This generation faces existential threats because of the global assault of the novel Corona virus 2019 (i.e., COVID-19). With more than thirteen million infected and nearly 600000 fatalities in 188 countries/regions, COVID-19 is the worst calamity since the World War II. These misfortunes are traced to various reasons, including late detection of latent or asymptomatic carriers, migration, and inadequate isolation of infected people. This makes detection, containment, and mitigation global priorities to contain exposure via quarantine, lockdowns, work/stay at home, and social distancing that are focused on “flattening the curve”. While medical and healthcare givers are at the frontline in the battle against COVID-19, it is a crusade for all of humanity. Meanwhile, machine and deep learning models have been revolutionary across numerous domains and applications whose potency have been exploited to birth numerous state-of-the-art technologies utilised in disease detection, diagnoses, and treatment. Despite these potentials, machine and, particularly, deep learning models are data sensitive, because their effectiveness depends on availability and reliability of data. The unavailability of such data hinders efforts of engineers and computer scientists to fully contribute to the ongoing assault against COVID-19. Faced with a calamity on one side and absence of reliable data on the other, this study presents two data-augmentation models to enhance learnability of the Convolutional Neural Network (CNN) and the Convolutional Long Short-Term Memory (ConvLSTM)-based deep learning models (DADLMs) and, by doing so, boost the accuracy of COVID-19 detection. Experimental results reveal improvement in terms of accuracy of detection, logarithmic loss, and testing time relative to DLMs devoid of such data augmentation. Furthermore, average increases of 4% to 11% in COVID-19 detection accuracy are reported in favour of the proposed data-augmented deep learning models relative to the machine learning techniques. Therefore, the proposed algorithm is effective in performing a rapid and consistent Corona virus diagnosis that is primarily aimed at assisting clinicians in making accurate identification of the virus. Full article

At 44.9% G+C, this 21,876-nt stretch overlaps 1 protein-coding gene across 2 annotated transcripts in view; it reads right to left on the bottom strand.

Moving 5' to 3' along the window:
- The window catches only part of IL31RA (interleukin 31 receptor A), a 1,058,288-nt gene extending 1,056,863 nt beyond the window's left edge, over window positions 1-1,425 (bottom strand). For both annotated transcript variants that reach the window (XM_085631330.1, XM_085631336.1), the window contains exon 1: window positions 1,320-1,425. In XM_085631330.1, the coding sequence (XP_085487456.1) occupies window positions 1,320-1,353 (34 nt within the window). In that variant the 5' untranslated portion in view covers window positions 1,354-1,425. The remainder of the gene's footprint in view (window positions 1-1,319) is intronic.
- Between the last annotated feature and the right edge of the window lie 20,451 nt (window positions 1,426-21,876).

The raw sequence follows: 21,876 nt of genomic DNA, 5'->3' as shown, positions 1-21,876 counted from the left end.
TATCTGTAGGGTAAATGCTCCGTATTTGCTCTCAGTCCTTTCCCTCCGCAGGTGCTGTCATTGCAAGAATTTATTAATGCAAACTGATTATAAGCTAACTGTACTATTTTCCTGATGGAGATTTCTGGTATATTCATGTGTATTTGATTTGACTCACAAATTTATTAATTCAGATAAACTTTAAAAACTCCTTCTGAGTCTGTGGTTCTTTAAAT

(This article belongs to the Special Issue Virus Bioinformatics 2020)
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Article
Synonymous Dinucleotide Usage: A Codon-Aware Metric for Quantifying Dinucleotide Representation in Viruses
Viruses 2020, 12(4), 462; https://doi.org/10.3390/v12040462 - 20 Apr 2020
Cited by 6 | Viewed by 1637
Abstract
Distinct patterns of dinucleotide representation, such as CpG and UpA suppression, are characteristic of certain viral genomes. Recent research has uncovered vertebrate immune mechanisms that select against specific dinucleotides in targeted viruses. This evidence highlights the importance of systematically examining the dinucleotide composition [...] Read more.